June and July I have spent on the farm at Newburgh where the retreats have been going on apace. There was the study week in June, with Fr. Victor White and Fr. Pierre Conway, Dominicans, and then retreats with Fr. Taggart, Vincentian; Fr. Fiorentino, Msgr. Betowski, and Fr. Veale, Josephite. One of the retreats was a family retreat, though we had not expected it to be, but the long weekend of the fourth of July was irresistible and there were four families, one with five, two with two and one with one child.
Hans had just finished laying the floor of the barn in time, and putting up the stairs and screening it in. Michael Kovalak helped, as he always does, in a crisis, and Bob Campbell showed up in time to make the screens for the windows and the doors. The great difficulty of the weekend lay in the fact that a nest of swallows were shut in by the screen door, and it had to be left open so that the mother could fly in and out with food. By the end of the weekend, both mother and father bird were flying around teaching their young ones to fly. So now the screen door can be closed again.
Although the only family retreat was planned for Labor Day weekend, and we are receiving reservations for that all the time, still another family of six has asked to come for the mid August retreat, and now there is a mixup as to whether we can have it on August 15th or whether it must be changed to the 22nd. There will be a p.s. on this story giving the final last minute date.
This has been a month of much housekeeping, extra responsibilities sent to us for care, extra people arriving we did not expect, including two extra retreats not scheduled. Among the guests were Clara Faviano, Edith Pietraniello, Anne Ricupero and Frances Palmiotti with their own children and some others besides, making fourteen in all. They were Celia Ricupero, Chickie Sclafani, Jimmy Deodato, Anthony Deodato, Cosmo Ricupero, Anthony and Mary Ann Pietraniello, Nicholas and Morris Palmiotti and Frank Faviano, all from Mott Street, and they liked the Newburgh farm so much that they thought it would be wonderful if some of the neighbors would chip together and buy an old inn which is for sale down the road. We wish they would. We could practice mutual hospitality, each taking the others’ overflow, not to speak of enjoying the wonderful Italian cooking. The girls made spaghetti while they were on their Friday to Monday visit, and I was an appreciative guest since in addition to taking over the new barn dormitory, they used the canning kitchen and cooked their own meals. They arrived the same weekend as Msgr. Betowski and his retreat group, but Msgr. Betowski is well used to the Catholic Worker and its friends, and joined them one evening after conference, for coffee and conversation.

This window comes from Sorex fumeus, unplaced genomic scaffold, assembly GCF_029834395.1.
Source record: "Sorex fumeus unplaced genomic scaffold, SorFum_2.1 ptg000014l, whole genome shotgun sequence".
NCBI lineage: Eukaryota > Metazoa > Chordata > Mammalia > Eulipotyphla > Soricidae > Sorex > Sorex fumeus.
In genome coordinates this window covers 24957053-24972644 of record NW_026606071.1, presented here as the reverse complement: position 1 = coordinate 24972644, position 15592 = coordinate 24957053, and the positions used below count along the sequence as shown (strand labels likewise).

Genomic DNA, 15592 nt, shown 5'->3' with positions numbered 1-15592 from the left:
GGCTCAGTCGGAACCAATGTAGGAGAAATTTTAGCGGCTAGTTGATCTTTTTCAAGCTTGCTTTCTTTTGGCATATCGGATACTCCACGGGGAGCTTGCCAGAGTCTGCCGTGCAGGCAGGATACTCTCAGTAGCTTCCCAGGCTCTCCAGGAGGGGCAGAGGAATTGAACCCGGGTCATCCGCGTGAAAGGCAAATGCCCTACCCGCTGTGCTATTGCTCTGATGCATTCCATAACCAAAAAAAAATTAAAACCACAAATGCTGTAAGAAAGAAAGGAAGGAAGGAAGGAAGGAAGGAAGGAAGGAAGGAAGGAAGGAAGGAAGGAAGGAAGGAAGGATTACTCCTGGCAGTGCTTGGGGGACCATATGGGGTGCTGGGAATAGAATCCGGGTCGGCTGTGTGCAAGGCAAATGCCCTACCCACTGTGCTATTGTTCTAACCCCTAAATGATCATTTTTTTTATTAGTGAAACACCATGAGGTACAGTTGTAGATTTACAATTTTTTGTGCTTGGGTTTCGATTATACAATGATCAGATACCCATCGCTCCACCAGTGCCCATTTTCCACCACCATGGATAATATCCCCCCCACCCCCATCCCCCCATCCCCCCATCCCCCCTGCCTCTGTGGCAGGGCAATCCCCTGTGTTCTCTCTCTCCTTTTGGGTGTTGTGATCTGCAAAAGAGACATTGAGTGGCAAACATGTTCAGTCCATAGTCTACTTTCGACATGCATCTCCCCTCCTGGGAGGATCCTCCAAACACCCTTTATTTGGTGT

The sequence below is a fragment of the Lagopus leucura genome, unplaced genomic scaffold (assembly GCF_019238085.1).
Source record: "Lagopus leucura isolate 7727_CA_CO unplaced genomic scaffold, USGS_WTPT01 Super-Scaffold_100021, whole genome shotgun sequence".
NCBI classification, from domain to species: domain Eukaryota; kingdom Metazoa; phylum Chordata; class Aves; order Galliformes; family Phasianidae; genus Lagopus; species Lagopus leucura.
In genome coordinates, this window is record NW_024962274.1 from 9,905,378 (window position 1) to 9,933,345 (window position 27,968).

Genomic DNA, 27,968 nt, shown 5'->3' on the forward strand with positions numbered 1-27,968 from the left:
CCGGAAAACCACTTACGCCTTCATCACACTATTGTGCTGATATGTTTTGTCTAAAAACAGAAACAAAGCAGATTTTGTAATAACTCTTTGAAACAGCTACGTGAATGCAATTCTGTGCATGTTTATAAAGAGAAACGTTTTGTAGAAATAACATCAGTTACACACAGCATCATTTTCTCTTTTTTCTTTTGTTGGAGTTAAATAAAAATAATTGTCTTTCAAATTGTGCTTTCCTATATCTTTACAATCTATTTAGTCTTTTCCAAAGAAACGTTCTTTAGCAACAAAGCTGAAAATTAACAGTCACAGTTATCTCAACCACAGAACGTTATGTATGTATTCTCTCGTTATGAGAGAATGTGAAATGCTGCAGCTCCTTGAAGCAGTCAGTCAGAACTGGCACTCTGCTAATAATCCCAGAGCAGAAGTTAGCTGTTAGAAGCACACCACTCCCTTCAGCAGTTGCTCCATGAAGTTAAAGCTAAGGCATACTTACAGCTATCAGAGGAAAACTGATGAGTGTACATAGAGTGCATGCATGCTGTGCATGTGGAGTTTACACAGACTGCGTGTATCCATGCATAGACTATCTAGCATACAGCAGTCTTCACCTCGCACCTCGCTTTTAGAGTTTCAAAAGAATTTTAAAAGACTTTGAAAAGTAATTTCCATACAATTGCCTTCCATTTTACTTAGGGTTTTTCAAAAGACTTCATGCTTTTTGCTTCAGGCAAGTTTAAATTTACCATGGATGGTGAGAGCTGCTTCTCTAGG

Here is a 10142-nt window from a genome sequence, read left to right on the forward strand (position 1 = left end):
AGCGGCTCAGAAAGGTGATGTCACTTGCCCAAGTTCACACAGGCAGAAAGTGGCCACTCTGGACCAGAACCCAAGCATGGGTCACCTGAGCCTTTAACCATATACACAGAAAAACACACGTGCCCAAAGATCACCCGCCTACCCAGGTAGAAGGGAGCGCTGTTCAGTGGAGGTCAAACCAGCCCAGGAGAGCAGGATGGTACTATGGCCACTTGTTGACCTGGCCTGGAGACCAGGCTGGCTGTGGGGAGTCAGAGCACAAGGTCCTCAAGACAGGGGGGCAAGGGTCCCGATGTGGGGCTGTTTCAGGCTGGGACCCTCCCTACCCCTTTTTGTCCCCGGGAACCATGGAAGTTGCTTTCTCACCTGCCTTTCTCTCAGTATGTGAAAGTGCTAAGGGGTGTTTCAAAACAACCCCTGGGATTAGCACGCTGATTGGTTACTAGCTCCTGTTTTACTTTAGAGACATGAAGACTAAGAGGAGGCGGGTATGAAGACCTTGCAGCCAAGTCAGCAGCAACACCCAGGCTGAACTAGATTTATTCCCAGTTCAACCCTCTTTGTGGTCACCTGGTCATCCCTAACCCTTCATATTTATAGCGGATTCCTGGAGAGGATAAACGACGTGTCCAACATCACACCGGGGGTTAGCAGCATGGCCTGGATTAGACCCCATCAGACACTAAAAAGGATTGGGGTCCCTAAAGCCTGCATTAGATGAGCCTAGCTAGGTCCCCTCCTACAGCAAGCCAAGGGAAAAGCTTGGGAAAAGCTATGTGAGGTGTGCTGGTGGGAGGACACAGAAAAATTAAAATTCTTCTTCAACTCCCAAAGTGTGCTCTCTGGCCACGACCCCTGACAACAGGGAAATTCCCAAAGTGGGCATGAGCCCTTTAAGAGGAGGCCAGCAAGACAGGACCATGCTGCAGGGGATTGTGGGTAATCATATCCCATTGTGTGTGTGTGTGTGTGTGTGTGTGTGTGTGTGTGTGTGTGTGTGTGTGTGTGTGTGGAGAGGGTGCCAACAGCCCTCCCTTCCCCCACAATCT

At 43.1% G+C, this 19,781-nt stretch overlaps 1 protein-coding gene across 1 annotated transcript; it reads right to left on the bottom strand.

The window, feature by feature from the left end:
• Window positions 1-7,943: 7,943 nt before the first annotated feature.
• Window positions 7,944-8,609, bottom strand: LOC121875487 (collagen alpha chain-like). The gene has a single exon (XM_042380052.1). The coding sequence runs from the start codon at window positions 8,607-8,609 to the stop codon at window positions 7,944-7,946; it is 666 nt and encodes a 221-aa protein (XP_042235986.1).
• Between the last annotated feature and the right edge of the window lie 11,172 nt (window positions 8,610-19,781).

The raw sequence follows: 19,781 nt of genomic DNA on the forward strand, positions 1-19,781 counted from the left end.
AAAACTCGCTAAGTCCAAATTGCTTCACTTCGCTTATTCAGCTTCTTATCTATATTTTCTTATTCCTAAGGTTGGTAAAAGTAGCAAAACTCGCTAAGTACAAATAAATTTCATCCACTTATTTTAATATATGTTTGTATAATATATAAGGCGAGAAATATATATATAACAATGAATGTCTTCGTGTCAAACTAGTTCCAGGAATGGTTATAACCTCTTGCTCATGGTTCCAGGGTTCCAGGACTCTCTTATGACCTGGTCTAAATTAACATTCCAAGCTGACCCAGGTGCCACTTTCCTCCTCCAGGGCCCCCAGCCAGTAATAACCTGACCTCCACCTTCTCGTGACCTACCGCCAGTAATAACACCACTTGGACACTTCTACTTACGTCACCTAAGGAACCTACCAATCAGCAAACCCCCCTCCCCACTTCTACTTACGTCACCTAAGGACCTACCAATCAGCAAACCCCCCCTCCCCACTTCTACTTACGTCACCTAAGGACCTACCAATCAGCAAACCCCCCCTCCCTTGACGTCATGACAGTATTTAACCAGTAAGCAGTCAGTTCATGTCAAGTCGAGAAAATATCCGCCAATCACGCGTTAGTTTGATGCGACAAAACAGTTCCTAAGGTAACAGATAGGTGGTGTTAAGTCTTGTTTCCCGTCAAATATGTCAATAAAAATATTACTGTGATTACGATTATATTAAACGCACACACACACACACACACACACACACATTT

Another event I must not forget to mention this month is the arrival of a baby girl, Amelia Ann in the family of George and Rose Giordano, who live upstairs from us. Jack and Mary Thornton also have a baby girl, Mary Anne, born in the month of the feast of St. Anne, July 18. They are on their own farm at Herman, Pa., and near enough to the Center for Christ the King so that Mary can help by bread baking, so Father Hessler says.
“Your column will not be a pilgrimage this month,” one of the men on the farm says, “since you have not been off the place for two months almost.” I had begun to feel not only that life was like a “night spent in an uncomfortable inn,” as St. Teresa has it (and the weather has been so very hot, that the group of us who sleep up under the roof have felt that our inn is indeed not what it should be in the way of comfort) but I had also begun to feel like an inn keeper. And then suddenly, on a moment’s notice, I went to West Virginia for a five day visit to my daughter and her family.